Win with Chocolate Milk
Daily Cow Tip
- Mrs. Anne Picket began operating Wisconsin’s first cheese factory in 1841 on the family farm near Lake Mills using milk from her neighbors' cows to produce butter and cheese. This continued until 1845, when the level of production and demand grew too large for her kitchen. By 1869, Wisconsin produced over 3 million pounds of cheese, and that number would more than quadruple within 10 years.The nation’s first dairy school was created at the University of Wisconsin-Madison in 1890, where it remains the country’s top Dairy Science Department.Several popular cheese varieties were invented in Wisconsin. Brick Cheese was invented in 1877 and named for its brick-like shape created when real bricks are used to press moisture from the cheese. And Colby Cheese was created in Colby, Wis. in 1885.Wisconsin has been a leader in dairying for more than a century and was officially named “America’s Dairyland” in 1930.National June Dairy Month began as National Milk Month in 1937 as a way to promote drinking milk. Wisconsin held its first June Dairy Month in 1939, expanding the celebration to include milk, cheese, butter and ice cream.Wisconsin dairies help to fuel our state economy at the rate of more than $50,000 per minute. These dollars support schools, roads and businesses in our local communities.Wisconsin dairy cows produce much more than just great milk – each cow generates more than $34,000 each year in economic activity. This means the average 250-cow dairy farm contributes more than $8.5 million each year to our state’s economy.Dairy is the largest segment of Wisconsin Agriculture, 19% of all agricultural jobs in Wisconsin are related to the dairy industry across 300 different careers.Wisconsin is currently home to 1.28 million dairy cows – that’s as many cows as there are Wisconsin school children!Wisconsin has more dairy cows per square mile than any other state.The average yearly milk production for a Wisconsin cow is 22,668 pounds (or 2,636 gallons). That’s more than 42,000 8-ounce glasses of milk from just one cow – enough for you to drink 115 glasses of milk every day for a year!It takes 12 pounds of milk to make one gallon of ice cream, 10 pounds of milk to make one pound of cheese, and 21.8 pounds of milk to make one pound of butter.Wisconsin cheesemakers produced a record-breaking 3.0 billion pounds of cheese in 2015; 127.5 million pounds more than 2014. If Wisconsin were a country, it would rank 4th in the world in terms of total cheese production, behind the U.S., France and Germany, and just ahead of Italy.Finding a favorite ice cream flavor in Wisconsin requires lots of sampling – there are more than 300 different flavors produced within the state.Wisconsin dairies help fuel our state economy at the rate of more than $82,000 per minute. In the time it takes you to drive the more than 400 miles between Superior and Pleasant Prairie, the dairy industry has generated more than $33 million dollars for the economy.Wisconsin dairies help fuel our state economy at the rate of more than $80,000 per minute. In the time it takes you to drive the more than 400 miles between Superior and Pleasant Prairie, the dairy industry has generated more than $33 million dollars for the economy.National June Dairy Month began as National Milk Month in 1937 to promote drinking milk. That same year, the average price of a new car was $760, gas cost $0.10 per gallon and milk was $0.50 per gallon.Wisconsin has been a leader in dairying for more than a century and was officially named “America’s Dairyland” in 1930. Ten years later, in 1940, it became the official license plate slogan.Colby cheese was created by John Steinwand, in Colby, Wisconsin in 1885, the same year the automobile was invented.Wisconsin has more dairy cows per square mile than any other state and produces more than 2 billion pounds of milk each month! That’s roughly the weight of 500,000 sedans.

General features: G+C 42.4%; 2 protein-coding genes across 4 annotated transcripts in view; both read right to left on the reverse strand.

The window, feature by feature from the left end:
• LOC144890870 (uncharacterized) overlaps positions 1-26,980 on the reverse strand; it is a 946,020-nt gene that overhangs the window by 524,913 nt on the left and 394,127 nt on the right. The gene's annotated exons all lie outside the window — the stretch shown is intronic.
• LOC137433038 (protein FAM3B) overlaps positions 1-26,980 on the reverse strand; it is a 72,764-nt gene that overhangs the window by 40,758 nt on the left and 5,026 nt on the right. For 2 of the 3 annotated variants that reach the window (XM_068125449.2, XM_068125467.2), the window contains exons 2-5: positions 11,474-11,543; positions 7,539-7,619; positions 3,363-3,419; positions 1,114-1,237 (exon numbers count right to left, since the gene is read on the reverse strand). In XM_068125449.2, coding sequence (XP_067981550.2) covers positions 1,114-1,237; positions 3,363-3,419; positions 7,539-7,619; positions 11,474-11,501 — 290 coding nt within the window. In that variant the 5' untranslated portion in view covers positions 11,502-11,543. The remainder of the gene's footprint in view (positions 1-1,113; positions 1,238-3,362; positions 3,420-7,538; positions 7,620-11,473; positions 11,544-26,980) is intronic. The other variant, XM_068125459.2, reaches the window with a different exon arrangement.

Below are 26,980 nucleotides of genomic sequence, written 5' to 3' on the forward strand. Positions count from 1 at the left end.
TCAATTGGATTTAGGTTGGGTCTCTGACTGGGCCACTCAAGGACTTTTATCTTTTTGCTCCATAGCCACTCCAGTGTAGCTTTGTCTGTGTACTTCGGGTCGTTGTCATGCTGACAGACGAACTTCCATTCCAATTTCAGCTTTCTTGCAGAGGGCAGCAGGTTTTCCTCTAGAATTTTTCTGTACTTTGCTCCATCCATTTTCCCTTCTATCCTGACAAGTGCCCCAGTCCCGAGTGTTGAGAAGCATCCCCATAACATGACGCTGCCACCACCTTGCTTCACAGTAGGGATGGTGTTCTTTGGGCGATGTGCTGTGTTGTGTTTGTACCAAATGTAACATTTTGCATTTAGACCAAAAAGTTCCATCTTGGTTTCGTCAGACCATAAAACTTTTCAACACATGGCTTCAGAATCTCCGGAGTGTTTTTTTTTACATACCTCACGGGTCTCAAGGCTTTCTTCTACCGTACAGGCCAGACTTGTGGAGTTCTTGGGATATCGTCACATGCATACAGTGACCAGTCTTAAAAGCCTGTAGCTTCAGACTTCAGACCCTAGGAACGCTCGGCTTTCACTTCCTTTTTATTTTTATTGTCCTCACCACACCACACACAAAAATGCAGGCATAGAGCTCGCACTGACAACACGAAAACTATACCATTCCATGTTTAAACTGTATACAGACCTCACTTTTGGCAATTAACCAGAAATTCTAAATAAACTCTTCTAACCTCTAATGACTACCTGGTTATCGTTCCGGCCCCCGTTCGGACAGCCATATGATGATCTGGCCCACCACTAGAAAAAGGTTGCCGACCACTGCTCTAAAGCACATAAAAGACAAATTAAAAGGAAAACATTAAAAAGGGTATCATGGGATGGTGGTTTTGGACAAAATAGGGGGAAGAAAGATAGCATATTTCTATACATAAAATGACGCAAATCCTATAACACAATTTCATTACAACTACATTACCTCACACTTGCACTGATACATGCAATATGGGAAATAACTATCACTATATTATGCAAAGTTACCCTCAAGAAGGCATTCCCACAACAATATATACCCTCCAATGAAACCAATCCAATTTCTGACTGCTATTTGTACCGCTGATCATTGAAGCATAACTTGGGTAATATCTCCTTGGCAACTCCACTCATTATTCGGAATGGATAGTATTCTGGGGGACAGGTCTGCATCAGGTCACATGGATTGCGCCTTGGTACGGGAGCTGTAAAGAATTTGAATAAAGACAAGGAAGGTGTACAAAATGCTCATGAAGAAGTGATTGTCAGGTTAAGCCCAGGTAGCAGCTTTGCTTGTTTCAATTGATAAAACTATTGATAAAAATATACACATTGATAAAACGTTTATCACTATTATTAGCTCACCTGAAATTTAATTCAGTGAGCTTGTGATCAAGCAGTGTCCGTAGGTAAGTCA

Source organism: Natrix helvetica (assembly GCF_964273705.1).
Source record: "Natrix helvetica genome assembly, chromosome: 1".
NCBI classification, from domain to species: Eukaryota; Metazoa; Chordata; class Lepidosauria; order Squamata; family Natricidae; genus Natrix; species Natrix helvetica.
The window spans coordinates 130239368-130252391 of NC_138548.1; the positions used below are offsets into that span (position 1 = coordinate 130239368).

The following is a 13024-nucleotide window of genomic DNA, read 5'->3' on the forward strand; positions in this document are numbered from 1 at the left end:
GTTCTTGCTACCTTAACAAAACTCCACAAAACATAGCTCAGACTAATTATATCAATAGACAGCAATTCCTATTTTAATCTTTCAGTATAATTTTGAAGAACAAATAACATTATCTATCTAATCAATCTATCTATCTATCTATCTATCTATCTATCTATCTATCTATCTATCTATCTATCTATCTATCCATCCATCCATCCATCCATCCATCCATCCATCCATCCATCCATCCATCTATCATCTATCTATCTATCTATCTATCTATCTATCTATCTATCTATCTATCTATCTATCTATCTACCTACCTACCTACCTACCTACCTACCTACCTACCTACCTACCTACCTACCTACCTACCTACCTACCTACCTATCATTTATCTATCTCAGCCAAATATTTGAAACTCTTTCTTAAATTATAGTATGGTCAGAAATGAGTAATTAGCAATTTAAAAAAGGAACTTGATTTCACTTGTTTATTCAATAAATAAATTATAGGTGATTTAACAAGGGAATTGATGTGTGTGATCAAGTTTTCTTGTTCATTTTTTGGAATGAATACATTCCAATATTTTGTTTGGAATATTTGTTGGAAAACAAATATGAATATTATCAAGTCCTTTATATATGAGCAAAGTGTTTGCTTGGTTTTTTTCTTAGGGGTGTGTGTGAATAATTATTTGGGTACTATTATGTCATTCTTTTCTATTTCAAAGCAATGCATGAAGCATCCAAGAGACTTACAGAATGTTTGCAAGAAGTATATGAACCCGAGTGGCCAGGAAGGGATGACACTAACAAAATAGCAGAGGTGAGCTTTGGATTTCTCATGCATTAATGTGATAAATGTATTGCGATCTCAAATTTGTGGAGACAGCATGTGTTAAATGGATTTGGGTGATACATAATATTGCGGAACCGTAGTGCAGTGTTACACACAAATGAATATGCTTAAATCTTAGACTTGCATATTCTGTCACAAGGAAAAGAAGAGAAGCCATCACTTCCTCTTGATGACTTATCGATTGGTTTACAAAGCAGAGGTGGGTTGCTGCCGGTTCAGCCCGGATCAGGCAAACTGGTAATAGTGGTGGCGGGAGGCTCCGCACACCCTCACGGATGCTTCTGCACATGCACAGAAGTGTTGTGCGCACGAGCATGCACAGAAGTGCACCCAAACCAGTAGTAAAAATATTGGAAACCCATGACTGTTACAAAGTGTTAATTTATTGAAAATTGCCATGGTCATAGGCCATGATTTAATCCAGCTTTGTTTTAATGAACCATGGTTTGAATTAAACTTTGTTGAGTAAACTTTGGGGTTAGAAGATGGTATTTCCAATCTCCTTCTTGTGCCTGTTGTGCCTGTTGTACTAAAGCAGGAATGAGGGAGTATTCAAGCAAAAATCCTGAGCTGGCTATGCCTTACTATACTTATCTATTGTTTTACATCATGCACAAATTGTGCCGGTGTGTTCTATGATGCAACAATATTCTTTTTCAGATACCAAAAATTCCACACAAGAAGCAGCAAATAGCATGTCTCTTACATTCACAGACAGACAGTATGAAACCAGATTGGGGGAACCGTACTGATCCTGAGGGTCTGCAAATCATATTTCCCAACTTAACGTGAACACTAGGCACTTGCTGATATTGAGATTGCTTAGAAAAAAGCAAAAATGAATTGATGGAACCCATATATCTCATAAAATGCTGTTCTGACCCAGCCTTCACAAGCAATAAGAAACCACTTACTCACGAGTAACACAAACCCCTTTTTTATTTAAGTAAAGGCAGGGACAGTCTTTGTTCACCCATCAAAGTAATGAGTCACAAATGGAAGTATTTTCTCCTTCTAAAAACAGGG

Day 6 of 11: Schlitz Park Criterium
TIBCO's Kiesanowski Takes Schlitz Park as Schneider Stays in Pink, Incyle -Predator's Garibay Gets Attention with Wide-Grinned Win
The super technical Schlitz Park Criterium, Day 6 of the Tour of America's Dairyland presented by Wisconsin Milk Marketing Board, brought forth some new faces on the podium, interesting figurative and literal twists along the course, and an exchanging of Overall jerseys.